What can you say about Kareem? Simply unstoppable with that sky hook. That was as automatic of a shot, as there has ever been in the game of basketball.

Saguaro_Jayhawk 10 years, 9 months ago

Dunking was a rules violation during Walton's era. iirc, a majority of his 21 of 22 FG shooting used the glass from many angles. Definitely a neglected or lost art.

Walton was not looked upon favorably by many sports journalists of that era. Him refusing to play for Hank Iba at the 1972 Munich Olympics was a big reason. Plus, he was outspoken against both R. Nixon and the FBI. Definitely a polarizing character.

I watched a lot of UCLA hoops during the Wooden era and did not particularly care for them. But Walton's performance vs Memphis State was the best when it happened.

Saguaro_Jayhawk 10 years, 9 months ago

Dunking was rules violation during Walton's era. In his 21 of 22 FG shooting vs Memphis State he used the glass from many angles. Definitely a neglected or lost art.

Walton was not looked upon favorably by many sports journalists of that era. Him refusing to play for Hank Iba at the 1972 Munich Olympics was a big reason. But he was also very outspoken about R. Nixon and the FBI. Certainly a polarizing character almost as much as Clay/Ali.

I watched a lot of UCLA hoops during the Wooden era. Walton's performance during that 1973 Finals was certainly the best in NCAA Finals history when it occurred.

Saguaro_Jayhawk 10 years, 9 months ago

Strange. Looks like my 1st comment wasn't lost in cache. Wish I wouldn't have wasted the time retyping it!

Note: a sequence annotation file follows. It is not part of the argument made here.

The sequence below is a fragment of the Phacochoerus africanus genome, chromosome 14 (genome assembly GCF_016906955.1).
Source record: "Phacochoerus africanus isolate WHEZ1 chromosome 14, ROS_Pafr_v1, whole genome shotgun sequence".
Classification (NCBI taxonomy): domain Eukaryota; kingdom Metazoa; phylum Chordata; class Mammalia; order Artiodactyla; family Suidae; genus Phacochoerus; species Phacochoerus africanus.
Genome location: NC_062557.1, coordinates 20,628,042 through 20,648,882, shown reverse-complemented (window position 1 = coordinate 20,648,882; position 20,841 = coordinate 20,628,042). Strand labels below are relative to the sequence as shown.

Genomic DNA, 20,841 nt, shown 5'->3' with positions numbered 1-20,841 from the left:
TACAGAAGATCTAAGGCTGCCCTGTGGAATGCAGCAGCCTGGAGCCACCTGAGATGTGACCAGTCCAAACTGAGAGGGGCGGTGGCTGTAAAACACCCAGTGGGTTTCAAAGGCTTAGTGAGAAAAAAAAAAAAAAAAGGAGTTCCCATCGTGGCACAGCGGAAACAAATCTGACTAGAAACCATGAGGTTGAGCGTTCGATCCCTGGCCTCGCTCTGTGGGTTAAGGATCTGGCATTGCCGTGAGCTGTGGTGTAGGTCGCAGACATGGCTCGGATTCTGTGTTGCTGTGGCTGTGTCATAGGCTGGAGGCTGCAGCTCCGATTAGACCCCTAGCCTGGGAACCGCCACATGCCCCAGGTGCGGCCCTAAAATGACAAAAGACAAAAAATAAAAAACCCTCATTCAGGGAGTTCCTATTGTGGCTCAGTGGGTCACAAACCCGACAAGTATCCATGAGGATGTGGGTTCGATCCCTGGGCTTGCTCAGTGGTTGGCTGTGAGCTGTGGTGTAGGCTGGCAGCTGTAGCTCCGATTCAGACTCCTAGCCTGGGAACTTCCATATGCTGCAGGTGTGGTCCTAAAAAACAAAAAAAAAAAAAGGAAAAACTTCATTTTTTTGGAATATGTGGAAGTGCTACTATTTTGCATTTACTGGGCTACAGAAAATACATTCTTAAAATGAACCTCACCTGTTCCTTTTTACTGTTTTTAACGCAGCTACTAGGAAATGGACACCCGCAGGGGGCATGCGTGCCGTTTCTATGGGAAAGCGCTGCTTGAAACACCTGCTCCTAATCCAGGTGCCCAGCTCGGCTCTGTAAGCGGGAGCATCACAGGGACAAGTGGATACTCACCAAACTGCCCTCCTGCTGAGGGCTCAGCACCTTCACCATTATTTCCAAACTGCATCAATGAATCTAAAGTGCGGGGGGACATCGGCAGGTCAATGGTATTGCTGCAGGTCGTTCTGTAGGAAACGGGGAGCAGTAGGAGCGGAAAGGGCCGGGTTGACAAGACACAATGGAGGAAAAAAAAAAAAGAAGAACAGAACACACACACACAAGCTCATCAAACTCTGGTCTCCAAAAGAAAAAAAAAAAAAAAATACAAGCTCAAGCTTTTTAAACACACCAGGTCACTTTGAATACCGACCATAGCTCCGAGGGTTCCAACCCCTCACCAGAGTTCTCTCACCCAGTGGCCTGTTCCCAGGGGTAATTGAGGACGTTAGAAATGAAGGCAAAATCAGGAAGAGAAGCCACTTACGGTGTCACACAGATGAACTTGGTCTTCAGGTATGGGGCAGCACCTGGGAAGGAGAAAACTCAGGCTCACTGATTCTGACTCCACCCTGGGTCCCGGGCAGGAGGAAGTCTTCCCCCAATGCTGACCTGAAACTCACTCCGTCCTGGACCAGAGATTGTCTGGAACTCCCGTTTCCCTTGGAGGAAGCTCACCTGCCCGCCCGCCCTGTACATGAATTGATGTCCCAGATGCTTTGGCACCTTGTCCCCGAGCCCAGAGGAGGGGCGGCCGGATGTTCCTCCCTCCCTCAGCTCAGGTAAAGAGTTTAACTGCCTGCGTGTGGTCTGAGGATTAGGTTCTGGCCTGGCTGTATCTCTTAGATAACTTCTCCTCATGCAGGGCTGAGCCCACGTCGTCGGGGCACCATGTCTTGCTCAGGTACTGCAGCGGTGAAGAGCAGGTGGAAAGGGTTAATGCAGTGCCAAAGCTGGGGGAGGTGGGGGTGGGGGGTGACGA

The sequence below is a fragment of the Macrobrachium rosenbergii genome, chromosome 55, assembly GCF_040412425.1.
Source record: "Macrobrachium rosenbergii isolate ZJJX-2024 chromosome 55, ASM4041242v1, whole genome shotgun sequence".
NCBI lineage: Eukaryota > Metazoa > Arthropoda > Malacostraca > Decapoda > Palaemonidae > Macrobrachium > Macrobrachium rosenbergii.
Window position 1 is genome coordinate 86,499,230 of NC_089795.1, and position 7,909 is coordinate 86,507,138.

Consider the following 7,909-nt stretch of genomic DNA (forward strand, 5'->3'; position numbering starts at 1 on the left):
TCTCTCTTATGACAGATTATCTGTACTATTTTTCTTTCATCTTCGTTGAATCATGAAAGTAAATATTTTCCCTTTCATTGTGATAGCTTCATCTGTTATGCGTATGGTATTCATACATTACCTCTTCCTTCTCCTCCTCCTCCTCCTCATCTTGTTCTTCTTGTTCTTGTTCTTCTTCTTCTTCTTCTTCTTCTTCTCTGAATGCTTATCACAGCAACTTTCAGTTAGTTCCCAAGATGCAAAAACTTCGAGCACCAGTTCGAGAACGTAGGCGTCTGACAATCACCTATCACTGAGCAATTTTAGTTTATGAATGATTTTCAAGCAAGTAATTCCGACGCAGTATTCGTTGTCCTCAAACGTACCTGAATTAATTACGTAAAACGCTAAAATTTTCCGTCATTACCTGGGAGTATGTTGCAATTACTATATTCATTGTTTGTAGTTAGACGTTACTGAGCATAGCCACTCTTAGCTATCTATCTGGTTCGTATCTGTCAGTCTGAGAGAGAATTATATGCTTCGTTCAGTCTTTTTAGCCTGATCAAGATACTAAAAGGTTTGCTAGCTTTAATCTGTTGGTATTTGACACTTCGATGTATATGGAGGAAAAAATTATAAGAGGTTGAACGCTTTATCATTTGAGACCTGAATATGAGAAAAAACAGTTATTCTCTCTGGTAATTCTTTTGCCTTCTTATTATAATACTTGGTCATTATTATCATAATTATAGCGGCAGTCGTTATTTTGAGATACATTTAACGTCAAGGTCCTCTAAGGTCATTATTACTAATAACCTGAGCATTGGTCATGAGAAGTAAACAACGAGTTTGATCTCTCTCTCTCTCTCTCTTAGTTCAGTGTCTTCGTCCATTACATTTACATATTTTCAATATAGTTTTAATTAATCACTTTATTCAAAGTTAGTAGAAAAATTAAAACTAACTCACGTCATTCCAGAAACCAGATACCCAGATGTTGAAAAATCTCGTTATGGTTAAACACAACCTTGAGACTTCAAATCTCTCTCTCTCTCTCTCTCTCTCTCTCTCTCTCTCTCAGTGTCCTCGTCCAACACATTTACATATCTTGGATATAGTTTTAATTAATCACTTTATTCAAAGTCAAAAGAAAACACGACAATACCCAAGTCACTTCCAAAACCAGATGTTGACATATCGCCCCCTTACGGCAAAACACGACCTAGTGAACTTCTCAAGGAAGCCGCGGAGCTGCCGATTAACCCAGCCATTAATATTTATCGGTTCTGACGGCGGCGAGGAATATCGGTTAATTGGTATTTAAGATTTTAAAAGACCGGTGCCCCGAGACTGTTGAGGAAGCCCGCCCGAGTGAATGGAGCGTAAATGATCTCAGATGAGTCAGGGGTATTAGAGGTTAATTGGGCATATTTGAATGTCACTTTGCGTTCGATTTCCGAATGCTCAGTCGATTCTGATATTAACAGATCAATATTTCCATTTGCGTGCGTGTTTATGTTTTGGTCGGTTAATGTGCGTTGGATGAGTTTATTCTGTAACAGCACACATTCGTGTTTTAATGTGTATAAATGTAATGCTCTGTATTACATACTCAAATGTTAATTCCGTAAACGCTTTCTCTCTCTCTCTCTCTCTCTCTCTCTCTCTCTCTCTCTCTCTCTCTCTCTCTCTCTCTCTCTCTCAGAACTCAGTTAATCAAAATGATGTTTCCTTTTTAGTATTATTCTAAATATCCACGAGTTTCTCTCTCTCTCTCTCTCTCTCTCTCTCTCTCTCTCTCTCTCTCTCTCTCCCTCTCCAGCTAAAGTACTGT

hawksquawk 10 years, 9 months ago

It's actually pretty impressive how close you were to matching the original post. Some of the sentences are carbon copies.

justinryman 10 years, 9 months ago

AMAZING There are no Dookies on the list, I thought for sure Laettner would be on the list. Not saying he should be, but surprised he wasn't then again nobody made the list after Manning in 1988.

Good to see two Jayhawks make the team, only second behind UCLA's three, that's saying a lot!! Way to go Clyde and Danny.

J.F.L.

trueblue68 10 years, 9 months ago

I still say that Gail Goodrich's performance was the greatest, & I am a KU Grad.

Gail was only 6'1", only 1 of 2 starters back from their 1964 Championship team.

Please note that he hit 18 out of 20 free throws towards his 42 points which means he was going to the rim & getting fouled, not just outside shooting. This was against an outstanding Michigan team which was led by AA Cazzie Russell.

Gail should have been the MOP, but The Voters gave it to Bill Bradley, because he got 58 in a MEANINGLESS 3rd place game against Wichita State. Thank goodness they did away with the 3rd place games a few years later.

Steve Gantz 10 years, 9 months ago

Keith Smart didn't dominate that game in 87, kind of strange to see his name on this list.

My KU years were 85-88. Not once did I ever hear the term "Danny and the Miracles". Anyone remember where/when that term was coined? I wouldn't bet the house on it, but I'd bet it didn't come until sometime after KU won it.

Tuskin 10 years, 9 months ago

My KU years were 86-91. I heard the term there.

Hank Cross 10 years, 9 months ago

Keith Smart was an odd choice. I don't remember anything else he did other than that shot.

jaybate 10 years, 9 months ago

Didn't Kyle Singler score 40, or so, in the 2010 game vs. Butler?

Woody Cragg 10 years, 9 months ago

Big Clyde is the only guy to lead the nation in scoring AND a NC in the same year. Also, it may have been Jim Nance or Billy Packer to coin the phrase, "Danny & the miracles." It's somewhat of a take-off phrase from the old R&B band, "Danny & the Juniors."